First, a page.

Video-Assisted Thoracoscopic Resection of a Noninvasive Thymoma in a Cat with Myasthenia Gravis Using Low-Pressure Carbon Dioxide Insufflation

Maureen A. Griffin, Jessie S. Sutton, Geraldine B Hunt, Bruno H Pypendop, Philipp Mayhew

Research output: Contribution to journalArticle

3 Citations (Scopus)

Abstract

Objective: To report the use of low-pressure carbon dioxide insufflation during video-assisted thoracoscopic surgery for resection of a noninvasive thymoma in a cat with secondary myasthenia gravis. Study Design: Clinical case report. Animal: Client-owned cat. Methods: An 11-year-old castrated male domestic shorthair cat was examined for generalized weakness, voice change, hypersalivation, hyporexia, vomiting, coughing, and gagging. Thoracic ultrasound revealed a cranial mediastinal mass for which cytology was consistent with a thymoma (or lymphoid tissue). Acetylcholine receptor antibody concentration was elevated at 3.16 mmol/L (reference interval<0.3 mmol/L). Thoracic computed tomography showed two round, contrast-enhancing structures in the cranioventral mediastinum identified as the sternal lymph node and a cranial mediastinal mass (11 × 17 × 24 mm). A presumptive diagnosis of thymoma with paraneoplastic myasthenia gravis was made and surgical resection of both mediastinal masses was recommended. Results: Video-assisted thoracoscopic resection of the cranial mediastinal mass and sternal lymph node were performed with low-pressure carbon dioxide insufflation maintained at an intrathoracic pressure of 2-3 mmHg. The cat recovered from surgery without serious complications. Nineteen months after surgery, the cat developed hind limb stiffness. Thoracic radiographs ruled out a cranial mediastinal mass or megaesophagus. Acetylcholine receptor antibody concentration remained elevated at 2.72 mmol/L. Conclusion: Low-pressure thoracic insufflation facilitated video-assisted thoracoscopic resection of cranial mediastinal masses in this cat.

Original languageEnglish (US)
JournalVeterinary Surgery
DOIs
StateAccepted/In press - 2016

Fingerprint

thymoma
Insufflation
Thymoma
Myasthenia Gravis
resection
Carbon Dioxide
Cats
carbon dioxide
cats
Pressure
chest
Thorax
Cholinergic Receptors
cholinergic receptors
Gagging
lymph nodes
Lymph Nodes
Sialorrhea
surgery
Video-Assisted Thoracic Surgery

ASJC Scopus subject areas

  • veterinary(all)

Cite this

@article{053357bfced649828078607095061f2e,
title = "Video-Assisted Thoracoscopic Resection of a Noninvasive Thymoma in a Cat with Myasthenia Gravis Using Low-Pressure Carbon Dioxide Insufflation",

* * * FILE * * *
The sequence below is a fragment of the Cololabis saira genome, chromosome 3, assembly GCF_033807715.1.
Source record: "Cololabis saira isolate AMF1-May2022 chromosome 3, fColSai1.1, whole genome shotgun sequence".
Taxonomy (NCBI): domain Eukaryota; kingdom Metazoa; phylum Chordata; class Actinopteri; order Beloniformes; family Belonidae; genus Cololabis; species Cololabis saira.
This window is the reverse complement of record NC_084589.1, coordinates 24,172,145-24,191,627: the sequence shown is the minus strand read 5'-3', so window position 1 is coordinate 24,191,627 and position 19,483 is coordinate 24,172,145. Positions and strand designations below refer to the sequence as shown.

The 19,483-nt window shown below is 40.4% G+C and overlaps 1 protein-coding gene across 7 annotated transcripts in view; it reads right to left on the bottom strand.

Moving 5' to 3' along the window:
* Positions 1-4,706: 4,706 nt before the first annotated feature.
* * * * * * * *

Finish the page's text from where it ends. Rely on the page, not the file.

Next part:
abstract = "Objective: To report the use of low-pressure carbon dioxide insufflation during video-assisted thoracoscopic surgery for resection of a noninvasive thymoma in a cat with secondary myasthenia gravis. Study Design: Clinical case report. Animal: Client-owned cat. Methods: An 11-year-old castrated male domestic shorthair cat was examined for generalized weakness, voice change, hypersalivation, hyporexia, vomiting, coughing, and gagging. Thoracic ultrasound revealed a cranial mediastinal mass for which cytology was consistent with a thymoma (or lymphoid tissue). Acetylcholine receptor antibody concentration was elevated at 3.16 mmol/L (reference interval<0.3 mmol/L). Thoracic computed tomography showed two round, contrast-enhancing structures in the cranioventral mediastinum identified as the sternal lymph node and a cranial mediastinal mass (11 × 17 × 24 mm). A presumptive diagnosis of thymoma with paraneoplastic myasthenia gravis was made and surgical resection of both mediastinal masses was recommended. Results: Video-assisted thoracoscopic resection of the cranial mediastinal mass and sternal lymph node were performed with low-pressure carbon dioxide insufflation maintained at an intrathoracic pressure of 2-3 mmHg. The cat recovered from surgery without serious complications. Nineteen months after surgery, the cat developed hind limb stiffness. Thoracic radiographs ruled out a cranial mediastinal mass or megaesophagus. Acetylcholine receptor antibody concentration remained elevated at 2.72 mmol/L. Conclusion: Low-pressure thoracic insufflation facilitated video-assisted thoracoscopic resection of cranial mediastinal masses in this cat.",